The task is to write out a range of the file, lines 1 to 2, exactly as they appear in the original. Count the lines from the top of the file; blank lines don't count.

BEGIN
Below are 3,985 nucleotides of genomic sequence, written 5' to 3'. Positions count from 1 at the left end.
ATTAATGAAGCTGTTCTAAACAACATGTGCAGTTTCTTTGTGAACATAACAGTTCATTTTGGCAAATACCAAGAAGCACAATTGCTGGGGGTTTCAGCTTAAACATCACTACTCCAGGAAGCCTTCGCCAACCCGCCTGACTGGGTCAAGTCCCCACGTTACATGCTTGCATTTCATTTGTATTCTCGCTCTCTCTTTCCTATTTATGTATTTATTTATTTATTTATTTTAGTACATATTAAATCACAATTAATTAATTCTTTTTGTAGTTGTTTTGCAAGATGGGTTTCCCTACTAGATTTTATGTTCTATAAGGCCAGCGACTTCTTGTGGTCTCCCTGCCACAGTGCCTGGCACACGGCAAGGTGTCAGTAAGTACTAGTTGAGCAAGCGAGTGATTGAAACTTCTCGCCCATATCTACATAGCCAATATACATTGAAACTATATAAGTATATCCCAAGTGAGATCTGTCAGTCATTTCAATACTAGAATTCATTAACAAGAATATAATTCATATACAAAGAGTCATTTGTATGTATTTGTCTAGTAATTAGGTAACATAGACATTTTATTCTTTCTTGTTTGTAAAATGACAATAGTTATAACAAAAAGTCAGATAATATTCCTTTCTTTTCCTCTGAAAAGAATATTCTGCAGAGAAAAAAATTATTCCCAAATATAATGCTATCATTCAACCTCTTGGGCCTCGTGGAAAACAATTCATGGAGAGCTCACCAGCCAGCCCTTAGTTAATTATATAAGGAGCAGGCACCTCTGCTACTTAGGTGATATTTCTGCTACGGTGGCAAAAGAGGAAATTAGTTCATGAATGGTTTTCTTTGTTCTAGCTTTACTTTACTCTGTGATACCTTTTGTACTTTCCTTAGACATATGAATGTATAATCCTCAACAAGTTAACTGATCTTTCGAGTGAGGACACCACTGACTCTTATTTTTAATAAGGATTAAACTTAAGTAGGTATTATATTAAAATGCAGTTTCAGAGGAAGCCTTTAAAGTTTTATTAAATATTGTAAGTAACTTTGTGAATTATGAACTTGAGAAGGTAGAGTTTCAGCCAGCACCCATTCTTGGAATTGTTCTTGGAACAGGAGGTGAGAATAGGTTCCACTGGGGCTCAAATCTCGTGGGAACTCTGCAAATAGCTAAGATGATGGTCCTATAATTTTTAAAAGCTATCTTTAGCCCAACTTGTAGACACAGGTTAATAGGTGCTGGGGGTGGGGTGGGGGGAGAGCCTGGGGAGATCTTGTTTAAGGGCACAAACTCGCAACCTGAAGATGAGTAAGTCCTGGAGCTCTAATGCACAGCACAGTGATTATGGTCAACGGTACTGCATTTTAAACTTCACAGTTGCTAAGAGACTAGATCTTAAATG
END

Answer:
Below are 3,985 nucleotides of genomic sequence, written 5' to 3'. Positions count from 1 at the left end.
ATTAATGAAGCTGTTCTAAACAACATGTGCAGTTTCTTTGTGAACATAACAGTTCATTTTGGCAAATACCAAGAAGCACAATTGCTGGGGGTTTCAGCTTAAACATCACTACTCCAGGAAGCCTTCGCCAACCCGCCTGACTGGGTCAAGTCCCCACGTTACATGCTTGCATTTCATTTGTATTCTCGCTCTCTCTTTCCTATTTATGTATTTATTTATTTATTTATTTTAGTACATATTAAATCACAATTAATTAATTCTTTTTGTAGTTGTTTTGCAAGATGGGTTTCCCTACTAGATTTTATGTTCTATAAGGCCAGCGACTTCTTGTGGTCTCCCTGCCACAGTGCCTGGCACACGGCAAGGTGTCAGTAAGTACTAGTTGAGCAAGCGAGTGATTGAAACTTCTCGCCCATATCTACATAGCCAATATACATTGAAACTATATAAGTATATCCCAAGTGAGATCTGTCAGTCATTTCAATACTAGAATTCATTAACAAGAATATAATTCATATACAAAGAGTCATTTGTATGTATTTGTCTAGTAATTAGGTAACATAGACATTTTATTCTTTCTTGTTTGTAAAATGACAATAGTTATAACAAAAAGTCAGATAATATTCCTTTCTTTTCCTCTGAAAAGAATATTCTGCAGAGAAAAAAATTATTCCCAAATATAATGCTATCATTCAACCTCTTGGGCCTCGTGGAAAACAATTCATGGAGAGCTCACCAGCCAGCCCTTAGTTAATTATATAAGGAGCAGGCACCTCTGCTACTTAGGTGATATTTCTGCTACGGTGGCAAAAGAGGAAATTAGTTCATGAATGGTTTTCTTTGTTCTAGCTTTACTTTACTCTGTGATACCTTTTGTACTTTCCTTAGACATATGAATGTATAATCCTCAACAAGTTAACTGATCTTTCGAGTGAGGACACCACTGACTCTTATTTTTAATAAGGATTAAACTTAAGTAGGTATTATATTAAAATGCAGTTTCAGAGGAAGCCTTTAAAGTTTTATTAAATATTGTAAGTAACTTTGTGAATTATGAACTTGAGAAGGTAGAGTTTCAGCCAGCACCCATTCTTGGAATTGTTCTTGGAACAGGAGGTGAGAATAGGTTCCACTGGGGCTCAAATCTCGTGGGAACTCTGCAAATAGCTAAGATGATGGTCCTATAATTTTTAAAAGCTATCTTTAGCCCAACTTGTAGACACAGGTTAATAGGTGCTGGGGGTGGGGTGGGGGGAGAGCCTGGGGAGATCTTGTTTAAGGGCACAAACTCGCAACCTGAAGATGAGTAAGTCCTGGAGCTCTAATGCACAGCACAGTGATTATGGTCAACGGTACTGCATTTTAAACTTCACAGTTGCTAAGAGACTAGATCTTAAATG